Donald Trump wants his election trial to start in 2026. Prosecutors say that’s too long a wait.

WASHINGTON – Donald Trump’s lawyers on Thursday proposed a 2026 start to his federal trial on charges he tried to steal the last election, part of a strategy to combat a “blank check” of investigations spending and postpone his four pending criminal cases until after his presidential bid.

Justice Department special counsel Jack Smith proposed to start the trial Jan. 2, which his team said would allow five months for Trump to review the evidence and debate pretrial motions. The trial is projected to last four to six weeks, which would carry it through the early presidential caucuses and primaries.

But Trump’s lawyers argued the government has had years and tens of millions of dollars to build a case with 11.5 million pages of documents and interviews with hundreds of witnesses.

“The public interest lies in justice and fair trial, not a rush to judgment,” Trump’s lawyers said in a filing. “Moreover, if the rights to due process and counsel are to mean anything, a defendant must have adequate time todefend himself.”

Former President Donald Trump delivers remarks during the Georgia state GOP convention at the Columbus Convention and Trade Center on June 10, 2023 in Columbus, Ga.

Former President Donald Trump delivers remarks during the Georgia state GOP convention at the Columbus Convention and Trade Center on June 10, 2023 in Columbus, Ga.

U.S. District Judge Tanya Chutkan has said she could set a brisk trial schedule to avoid Trump’s statements and social media posts tainting the jury pool.

Trump’s lawyers have argued a speedy trial only benefits the defendant, which Trump is willing to waive.

“This is an unprecedented case in American history,” Trump’s lawyers said. “The incumbent administration hastargeted its primary political opponent—and leading candidate in the upcoming presidential election − with criminal prosecution.”

But prosecutors argued the public would also benefit from a speedy trial.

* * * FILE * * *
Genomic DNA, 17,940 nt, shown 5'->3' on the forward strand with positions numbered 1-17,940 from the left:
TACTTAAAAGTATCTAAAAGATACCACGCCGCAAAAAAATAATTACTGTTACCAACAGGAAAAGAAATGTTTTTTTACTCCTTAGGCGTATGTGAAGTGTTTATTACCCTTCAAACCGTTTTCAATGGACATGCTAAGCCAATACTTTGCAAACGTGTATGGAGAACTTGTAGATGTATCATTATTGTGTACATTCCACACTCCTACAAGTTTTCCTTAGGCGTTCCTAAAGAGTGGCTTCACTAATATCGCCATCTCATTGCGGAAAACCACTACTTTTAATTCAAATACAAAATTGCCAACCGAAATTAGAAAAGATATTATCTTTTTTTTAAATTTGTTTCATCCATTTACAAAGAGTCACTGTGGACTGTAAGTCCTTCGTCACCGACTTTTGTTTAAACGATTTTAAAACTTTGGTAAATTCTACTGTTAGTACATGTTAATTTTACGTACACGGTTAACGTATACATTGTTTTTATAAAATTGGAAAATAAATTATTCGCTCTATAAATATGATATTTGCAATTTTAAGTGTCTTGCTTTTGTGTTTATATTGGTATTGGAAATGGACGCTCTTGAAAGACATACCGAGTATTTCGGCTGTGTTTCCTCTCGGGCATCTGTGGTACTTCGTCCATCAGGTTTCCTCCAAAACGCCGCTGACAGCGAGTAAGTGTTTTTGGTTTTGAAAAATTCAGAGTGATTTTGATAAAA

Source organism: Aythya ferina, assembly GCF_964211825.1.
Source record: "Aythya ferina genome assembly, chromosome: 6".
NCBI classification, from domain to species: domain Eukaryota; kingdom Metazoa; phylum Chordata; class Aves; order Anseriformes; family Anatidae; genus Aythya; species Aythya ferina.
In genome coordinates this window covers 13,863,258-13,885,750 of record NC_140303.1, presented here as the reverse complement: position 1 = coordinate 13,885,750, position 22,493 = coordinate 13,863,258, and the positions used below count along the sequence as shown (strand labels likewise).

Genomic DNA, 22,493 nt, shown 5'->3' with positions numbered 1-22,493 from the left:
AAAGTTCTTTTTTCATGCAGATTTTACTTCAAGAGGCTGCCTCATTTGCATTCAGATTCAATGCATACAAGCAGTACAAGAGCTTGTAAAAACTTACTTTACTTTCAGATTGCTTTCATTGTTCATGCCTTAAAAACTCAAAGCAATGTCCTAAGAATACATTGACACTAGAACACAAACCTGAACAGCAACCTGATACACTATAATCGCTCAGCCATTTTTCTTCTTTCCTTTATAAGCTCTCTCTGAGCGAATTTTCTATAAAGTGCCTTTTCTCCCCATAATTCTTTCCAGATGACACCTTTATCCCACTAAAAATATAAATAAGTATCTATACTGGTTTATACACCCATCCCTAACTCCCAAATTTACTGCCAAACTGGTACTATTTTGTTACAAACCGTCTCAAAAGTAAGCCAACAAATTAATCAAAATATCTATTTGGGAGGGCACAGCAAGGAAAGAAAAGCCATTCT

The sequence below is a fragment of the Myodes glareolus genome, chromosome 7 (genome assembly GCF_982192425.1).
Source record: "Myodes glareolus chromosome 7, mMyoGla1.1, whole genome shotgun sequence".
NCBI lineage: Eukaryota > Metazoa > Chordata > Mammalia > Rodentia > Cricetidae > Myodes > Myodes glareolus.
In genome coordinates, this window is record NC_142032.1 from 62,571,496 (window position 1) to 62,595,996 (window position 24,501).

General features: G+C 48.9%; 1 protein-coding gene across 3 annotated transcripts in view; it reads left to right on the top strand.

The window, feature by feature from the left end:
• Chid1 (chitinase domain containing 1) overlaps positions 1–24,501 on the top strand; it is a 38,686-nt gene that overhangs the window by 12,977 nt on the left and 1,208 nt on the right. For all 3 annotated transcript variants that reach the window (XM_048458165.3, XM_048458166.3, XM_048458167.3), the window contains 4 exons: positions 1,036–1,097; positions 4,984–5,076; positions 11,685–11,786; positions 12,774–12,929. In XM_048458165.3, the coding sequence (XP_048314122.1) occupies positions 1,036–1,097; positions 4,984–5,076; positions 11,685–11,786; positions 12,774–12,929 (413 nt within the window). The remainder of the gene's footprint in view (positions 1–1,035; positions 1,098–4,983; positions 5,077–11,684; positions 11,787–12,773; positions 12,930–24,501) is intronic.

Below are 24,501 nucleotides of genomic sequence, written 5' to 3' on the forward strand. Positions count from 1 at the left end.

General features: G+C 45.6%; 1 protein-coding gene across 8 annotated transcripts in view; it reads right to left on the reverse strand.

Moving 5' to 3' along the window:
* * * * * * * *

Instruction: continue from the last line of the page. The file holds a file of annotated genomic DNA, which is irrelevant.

“Most importantly, a January 2 trial date would vindicate the public’s strong interest in a speedy trial—an interest guaranteed by the Constitution and federal law in all cases, but of particular significance here, where the defendant, a former president, is charged with conspiring to overturn the legitimate results of the 2020 presidential election, obstruct the certification of the election results, and discount citizens’ legitimate votes,” prosecutors wrote.

Trump is already juggling the timing for a half-dozen criminal and civil trials.

New York Attorney General Letitia James has a $250 million civil trial scheduled against Trump’s company on Oct. 2, which could last six weeks. E. Jean Carroll has a $5 million defamation case in New York scheduled for trial Jan. 15 – the day of the Iowa caucuses − and projected to last two weeks.

In Georgia, Fulton County District Attorney Fani Willis proposed to start her racketeering trial March 4. A judge hasn’t set the date yet.

Trump had planned a Monday news conference to rebut allegations in the Georgia case. But he announced Thursday in a post on Truth Social that rather than release his report, he would “fight to dismiss this disgraceful Indictment.”

Manhattan District Attorney Alvin Bragg has a trial that could last five weeks set to start March 25 on charges of falsifying business records. Smith has a tentative trial date for charges of mishandling classified documents May 20, with the trial lasting an estimated five weeks.

This article originally appeared on USA TODAY: Trump proposes to start federal election case in 2026

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